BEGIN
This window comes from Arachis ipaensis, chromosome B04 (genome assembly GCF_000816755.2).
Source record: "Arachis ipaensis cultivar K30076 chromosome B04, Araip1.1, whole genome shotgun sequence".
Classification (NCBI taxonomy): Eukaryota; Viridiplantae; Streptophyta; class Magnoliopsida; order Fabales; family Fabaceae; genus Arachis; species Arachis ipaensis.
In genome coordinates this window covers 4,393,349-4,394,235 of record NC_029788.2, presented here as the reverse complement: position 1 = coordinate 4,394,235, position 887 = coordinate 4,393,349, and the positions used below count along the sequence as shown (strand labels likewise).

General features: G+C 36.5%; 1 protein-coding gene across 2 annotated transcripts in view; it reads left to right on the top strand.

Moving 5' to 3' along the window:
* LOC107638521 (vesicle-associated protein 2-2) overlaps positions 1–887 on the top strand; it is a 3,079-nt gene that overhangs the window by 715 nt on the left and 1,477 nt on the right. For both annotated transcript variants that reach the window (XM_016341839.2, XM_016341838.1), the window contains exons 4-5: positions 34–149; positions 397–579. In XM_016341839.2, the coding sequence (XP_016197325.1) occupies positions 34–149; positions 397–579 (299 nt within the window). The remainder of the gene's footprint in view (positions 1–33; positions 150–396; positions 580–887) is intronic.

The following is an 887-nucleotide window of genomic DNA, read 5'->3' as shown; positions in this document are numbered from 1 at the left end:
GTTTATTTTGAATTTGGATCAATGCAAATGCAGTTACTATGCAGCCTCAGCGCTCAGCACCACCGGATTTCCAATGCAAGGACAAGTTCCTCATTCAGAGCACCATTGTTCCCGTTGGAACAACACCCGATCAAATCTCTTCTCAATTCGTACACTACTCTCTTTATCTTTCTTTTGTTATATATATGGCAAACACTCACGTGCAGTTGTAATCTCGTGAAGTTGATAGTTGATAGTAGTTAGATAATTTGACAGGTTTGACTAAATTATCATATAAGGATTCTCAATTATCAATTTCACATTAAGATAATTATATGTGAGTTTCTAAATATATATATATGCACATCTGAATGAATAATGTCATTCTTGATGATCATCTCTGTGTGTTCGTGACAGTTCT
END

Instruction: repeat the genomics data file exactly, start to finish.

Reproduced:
This window comes from Arachis ipaensis, chromosome B04 (genome assembly GCF_000816755.2).
Source record: "Arachis ipaensis cultivar K30076 chromosome B04, Araip1.1, whole genome shotgun sequence".
Classification (NCBI taxonomy): Eukaryota; Viridiplantae; Streptophyta; class Magnoliopsida; order Fabales; family Fabaceae; genus Arachis; species Arachis ipaensis.
In genome coordinates this window covers 4,393,349-4,394,235 of record NC_029788.2, presented here as the reverse complement: position 1 = coordinate 4,394,235, position 887 = coordinate 4,393,349, and the positions used below count along the sequence as shown (strand labels likewise).

General features: G+C 36.5%; 1 protein-coding gene across 2 annotated transcripts in view; it reads left to right on the top strand.

Moving 5' to 3' along the window:
* LOC107638521 (vesicle-associated protein 2-2) overlaps positions 1–887 on the top strand; it is a 3,079-nt gene that overhangs the window by 715 nt on the left and 1,477 nt on the right. For both annotated transcript variants that reach the window (XM_016341839.2, XM_016341838.1), the window contains exons 4-5: positions 34–149; positions 397–579. In XM_016341839.2, the coding sequence (XP_016197325.1) occupies positions 34–149; positions 397–579 (299 nt within the window). The remainder of the gene's footprint in view (positions 1–33; positions 150–396; positions 580–887) is intronic.

The following is an 887-nucleotide window of genomic DNA, read 5'->3' as shown; positions in this document are numbered from 1 at the left end:
GTTTATTTTGAATTTGGATCAATGCAAATGCAGTTACTATGCAGCCTCAGCGCTCAGCACCACCGGATTTCCAATGCAAGGACAAGTTCCTCATTCAGAGCACCATTGTTCCCGTTGGAACAACACCCGATCAAATCTCTTCTCAATTCGTACACTACTCTCTTTATCTTTCTTTTGTTATATATATGGCAAACACTCACGTGCAGTTGTAATCTCGTGAAGTTGATAGTTGATAGTAGTTAGATAATTTGACAGGTTTGACTAAATTATCATATAAGGATTCTCAATTATCAATTTCACATTAAGATAATTATATGTGAGTTTCTAAATATATATATATGCACATCTGAATGAATAATGTCATTCTTGATGATCATCTCTGTGTGTTCGTGACAGTTCT